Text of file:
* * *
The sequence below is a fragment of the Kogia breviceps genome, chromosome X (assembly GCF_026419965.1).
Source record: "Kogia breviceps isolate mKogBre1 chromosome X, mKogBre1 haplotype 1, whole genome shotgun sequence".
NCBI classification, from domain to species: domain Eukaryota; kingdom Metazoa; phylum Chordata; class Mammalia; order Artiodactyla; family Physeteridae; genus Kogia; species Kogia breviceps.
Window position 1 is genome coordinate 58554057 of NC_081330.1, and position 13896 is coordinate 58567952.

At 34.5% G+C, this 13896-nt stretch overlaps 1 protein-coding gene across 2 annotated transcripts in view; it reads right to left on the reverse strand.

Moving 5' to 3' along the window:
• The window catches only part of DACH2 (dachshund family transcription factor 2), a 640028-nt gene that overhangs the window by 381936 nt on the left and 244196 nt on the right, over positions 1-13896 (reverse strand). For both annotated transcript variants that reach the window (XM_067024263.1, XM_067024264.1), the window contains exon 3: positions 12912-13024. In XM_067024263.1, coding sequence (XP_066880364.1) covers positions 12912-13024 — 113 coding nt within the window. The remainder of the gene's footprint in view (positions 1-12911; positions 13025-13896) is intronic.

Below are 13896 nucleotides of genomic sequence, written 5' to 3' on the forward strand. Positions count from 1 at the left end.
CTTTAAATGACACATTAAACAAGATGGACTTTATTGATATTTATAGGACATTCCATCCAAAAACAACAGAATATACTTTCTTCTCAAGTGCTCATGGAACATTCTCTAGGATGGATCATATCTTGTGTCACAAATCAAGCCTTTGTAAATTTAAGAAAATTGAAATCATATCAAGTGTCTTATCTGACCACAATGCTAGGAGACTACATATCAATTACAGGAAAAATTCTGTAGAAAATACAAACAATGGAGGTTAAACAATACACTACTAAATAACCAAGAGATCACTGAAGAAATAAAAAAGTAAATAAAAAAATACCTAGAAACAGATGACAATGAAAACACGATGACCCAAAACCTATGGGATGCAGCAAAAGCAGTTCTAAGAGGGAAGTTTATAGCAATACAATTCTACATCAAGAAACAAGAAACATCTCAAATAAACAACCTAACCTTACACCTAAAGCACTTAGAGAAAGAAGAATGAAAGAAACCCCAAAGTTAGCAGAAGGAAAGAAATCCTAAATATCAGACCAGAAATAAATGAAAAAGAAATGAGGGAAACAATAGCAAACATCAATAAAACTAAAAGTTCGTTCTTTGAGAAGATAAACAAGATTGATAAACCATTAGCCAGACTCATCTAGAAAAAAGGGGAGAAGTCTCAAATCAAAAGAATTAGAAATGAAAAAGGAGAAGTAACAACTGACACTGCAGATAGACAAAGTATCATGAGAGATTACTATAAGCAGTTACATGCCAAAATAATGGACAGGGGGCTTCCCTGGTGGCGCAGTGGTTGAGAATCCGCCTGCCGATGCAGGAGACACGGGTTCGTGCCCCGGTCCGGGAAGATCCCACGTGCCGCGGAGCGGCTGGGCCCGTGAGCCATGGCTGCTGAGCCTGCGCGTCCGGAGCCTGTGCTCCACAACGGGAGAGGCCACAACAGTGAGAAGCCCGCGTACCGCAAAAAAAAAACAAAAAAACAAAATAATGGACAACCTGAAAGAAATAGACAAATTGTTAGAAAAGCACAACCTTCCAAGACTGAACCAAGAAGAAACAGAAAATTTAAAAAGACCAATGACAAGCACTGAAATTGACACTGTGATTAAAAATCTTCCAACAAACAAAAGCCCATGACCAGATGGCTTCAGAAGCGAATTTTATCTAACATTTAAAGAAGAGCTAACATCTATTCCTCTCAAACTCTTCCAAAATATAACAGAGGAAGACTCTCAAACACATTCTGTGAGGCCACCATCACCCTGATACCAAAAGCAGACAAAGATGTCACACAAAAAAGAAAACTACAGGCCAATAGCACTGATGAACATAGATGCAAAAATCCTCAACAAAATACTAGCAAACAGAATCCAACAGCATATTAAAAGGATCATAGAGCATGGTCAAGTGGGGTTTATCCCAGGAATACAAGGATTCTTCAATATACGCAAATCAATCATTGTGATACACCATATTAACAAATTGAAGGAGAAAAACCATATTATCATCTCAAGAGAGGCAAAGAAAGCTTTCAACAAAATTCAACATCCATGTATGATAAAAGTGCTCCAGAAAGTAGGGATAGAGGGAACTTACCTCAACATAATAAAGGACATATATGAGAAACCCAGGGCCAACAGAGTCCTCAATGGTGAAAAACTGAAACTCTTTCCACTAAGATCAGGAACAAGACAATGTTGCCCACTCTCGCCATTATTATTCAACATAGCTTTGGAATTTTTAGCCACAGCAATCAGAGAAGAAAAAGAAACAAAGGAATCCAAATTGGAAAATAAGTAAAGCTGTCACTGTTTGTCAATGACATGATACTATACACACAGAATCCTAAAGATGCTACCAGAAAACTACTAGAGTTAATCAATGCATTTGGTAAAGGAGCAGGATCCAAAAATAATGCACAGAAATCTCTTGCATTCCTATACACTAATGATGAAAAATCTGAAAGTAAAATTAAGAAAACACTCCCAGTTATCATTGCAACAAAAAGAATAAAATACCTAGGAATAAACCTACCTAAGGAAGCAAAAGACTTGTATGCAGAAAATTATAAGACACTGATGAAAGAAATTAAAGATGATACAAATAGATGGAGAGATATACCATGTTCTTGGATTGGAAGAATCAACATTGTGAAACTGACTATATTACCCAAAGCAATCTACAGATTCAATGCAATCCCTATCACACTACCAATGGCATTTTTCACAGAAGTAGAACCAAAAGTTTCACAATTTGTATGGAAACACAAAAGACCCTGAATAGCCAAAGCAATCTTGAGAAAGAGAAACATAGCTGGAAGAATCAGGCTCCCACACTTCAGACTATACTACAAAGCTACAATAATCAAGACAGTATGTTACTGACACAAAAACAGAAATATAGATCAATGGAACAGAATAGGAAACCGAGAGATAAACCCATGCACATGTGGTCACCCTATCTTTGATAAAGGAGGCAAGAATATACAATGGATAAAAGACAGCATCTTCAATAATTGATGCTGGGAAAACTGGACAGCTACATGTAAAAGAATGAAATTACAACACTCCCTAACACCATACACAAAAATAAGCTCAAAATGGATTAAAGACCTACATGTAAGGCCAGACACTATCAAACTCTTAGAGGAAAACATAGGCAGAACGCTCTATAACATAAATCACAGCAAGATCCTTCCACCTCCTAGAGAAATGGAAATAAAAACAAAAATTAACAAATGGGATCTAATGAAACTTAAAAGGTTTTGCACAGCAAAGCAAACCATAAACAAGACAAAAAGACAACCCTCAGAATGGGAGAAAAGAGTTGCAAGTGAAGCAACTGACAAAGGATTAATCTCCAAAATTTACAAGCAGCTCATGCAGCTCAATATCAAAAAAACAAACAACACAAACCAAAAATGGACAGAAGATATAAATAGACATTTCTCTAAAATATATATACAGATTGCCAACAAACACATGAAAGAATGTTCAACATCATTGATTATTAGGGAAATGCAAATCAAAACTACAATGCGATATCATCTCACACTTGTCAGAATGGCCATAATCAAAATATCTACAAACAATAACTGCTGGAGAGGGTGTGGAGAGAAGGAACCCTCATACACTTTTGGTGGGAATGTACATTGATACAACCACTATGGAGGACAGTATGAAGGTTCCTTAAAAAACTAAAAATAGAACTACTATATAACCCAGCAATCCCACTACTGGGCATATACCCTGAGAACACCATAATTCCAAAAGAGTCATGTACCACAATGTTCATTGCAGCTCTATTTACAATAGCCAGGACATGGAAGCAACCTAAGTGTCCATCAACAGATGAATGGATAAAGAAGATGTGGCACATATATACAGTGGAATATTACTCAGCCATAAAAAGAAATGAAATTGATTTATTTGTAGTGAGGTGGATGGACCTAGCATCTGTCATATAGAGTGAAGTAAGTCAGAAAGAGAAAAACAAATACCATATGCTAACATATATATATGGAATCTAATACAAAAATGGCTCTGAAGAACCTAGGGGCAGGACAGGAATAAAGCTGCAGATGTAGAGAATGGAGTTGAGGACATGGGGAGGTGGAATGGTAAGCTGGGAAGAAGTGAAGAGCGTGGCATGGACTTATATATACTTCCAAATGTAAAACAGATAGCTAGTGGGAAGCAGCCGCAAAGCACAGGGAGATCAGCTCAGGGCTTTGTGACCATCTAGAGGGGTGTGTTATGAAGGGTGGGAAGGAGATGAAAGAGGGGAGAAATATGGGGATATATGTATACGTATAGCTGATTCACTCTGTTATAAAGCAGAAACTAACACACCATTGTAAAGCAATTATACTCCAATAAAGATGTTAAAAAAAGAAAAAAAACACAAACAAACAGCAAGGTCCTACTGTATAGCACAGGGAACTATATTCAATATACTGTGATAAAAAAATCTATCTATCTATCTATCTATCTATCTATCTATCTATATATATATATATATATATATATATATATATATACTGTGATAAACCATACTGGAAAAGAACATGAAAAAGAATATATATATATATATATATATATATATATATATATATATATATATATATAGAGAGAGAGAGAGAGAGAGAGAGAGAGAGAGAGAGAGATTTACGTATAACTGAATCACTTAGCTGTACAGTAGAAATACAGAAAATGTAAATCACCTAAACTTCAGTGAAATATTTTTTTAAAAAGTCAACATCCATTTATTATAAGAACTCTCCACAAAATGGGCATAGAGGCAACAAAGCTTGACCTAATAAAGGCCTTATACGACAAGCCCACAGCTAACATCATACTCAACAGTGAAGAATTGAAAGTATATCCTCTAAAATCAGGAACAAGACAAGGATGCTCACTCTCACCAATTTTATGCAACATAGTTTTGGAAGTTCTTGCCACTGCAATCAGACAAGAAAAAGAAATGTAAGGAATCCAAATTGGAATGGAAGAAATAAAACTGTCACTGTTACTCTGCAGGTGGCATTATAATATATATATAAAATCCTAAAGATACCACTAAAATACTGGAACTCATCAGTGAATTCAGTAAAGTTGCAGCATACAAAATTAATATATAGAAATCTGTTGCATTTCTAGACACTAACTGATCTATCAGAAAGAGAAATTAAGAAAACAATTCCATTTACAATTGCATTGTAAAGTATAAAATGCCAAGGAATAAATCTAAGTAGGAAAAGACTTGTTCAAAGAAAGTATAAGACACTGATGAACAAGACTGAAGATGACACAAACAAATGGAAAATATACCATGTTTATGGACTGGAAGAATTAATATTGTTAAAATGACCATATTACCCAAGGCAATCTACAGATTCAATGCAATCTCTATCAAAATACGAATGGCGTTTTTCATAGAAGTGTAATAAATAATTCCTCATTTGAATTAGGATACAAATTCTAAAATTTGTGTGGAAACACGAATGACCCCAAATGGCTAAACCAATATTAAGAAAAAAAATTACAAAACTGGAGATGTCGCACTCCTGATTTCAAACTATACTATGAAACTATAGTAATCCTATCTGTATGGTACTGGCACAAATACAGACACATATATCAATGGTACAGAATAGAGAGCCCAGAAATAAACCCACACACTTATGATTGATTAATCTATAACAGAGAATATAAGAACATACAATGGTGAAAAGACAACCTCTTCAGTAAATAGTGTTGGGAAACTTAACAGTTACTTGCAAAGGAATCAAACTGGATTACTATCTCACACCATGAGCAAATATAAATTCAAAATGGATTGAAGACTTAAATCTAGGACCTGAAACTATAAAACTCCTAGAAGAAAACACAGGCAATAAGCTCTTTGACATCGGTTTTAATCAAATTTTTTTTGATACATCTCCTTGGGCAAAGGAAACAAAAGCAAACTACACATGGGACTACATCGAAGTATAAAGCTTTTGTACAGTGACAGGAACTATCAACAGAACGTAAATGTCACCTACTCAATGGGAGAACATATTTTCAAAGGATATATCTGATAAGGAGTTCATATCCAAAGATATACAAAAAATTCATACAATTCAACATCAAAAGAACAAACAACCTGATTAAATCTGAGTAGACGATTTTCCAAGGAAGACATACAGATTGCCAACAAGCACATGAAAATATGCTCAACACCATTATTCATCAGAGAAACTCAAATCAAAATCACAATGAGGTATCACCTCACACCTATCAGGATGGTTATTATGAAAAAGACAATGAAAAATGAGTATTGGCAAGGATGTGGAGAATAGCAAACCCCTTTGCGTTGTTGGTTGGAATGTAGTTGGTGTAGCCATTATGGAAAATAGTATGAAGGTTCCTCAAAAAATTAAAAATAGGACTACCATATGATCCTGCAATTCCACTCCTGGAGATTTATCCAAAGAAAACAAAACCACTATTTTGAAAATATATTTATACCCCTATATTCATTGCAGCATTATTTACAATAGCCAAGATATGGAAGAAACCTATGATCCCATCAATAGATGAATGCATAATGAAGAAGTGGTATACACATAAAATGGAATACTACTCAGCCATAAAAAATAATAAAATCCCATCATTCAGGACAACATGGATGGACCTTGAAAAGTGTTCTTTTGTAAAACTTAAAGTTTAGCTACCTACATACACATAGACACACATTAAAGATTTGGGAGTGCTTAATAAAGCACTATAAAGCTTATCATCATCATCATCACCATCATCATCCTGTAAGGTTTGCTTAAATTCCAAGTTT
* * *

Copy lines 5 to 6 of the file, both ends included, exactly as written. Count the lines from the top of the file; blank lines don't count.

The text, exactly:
At 34.5% G+C, this 13896-nt stretch overlaps 1 protein-coding gene across 2 annotated transcripts in view; it reads right to left on the reverse strand.

Moving 5' to 3' along the window: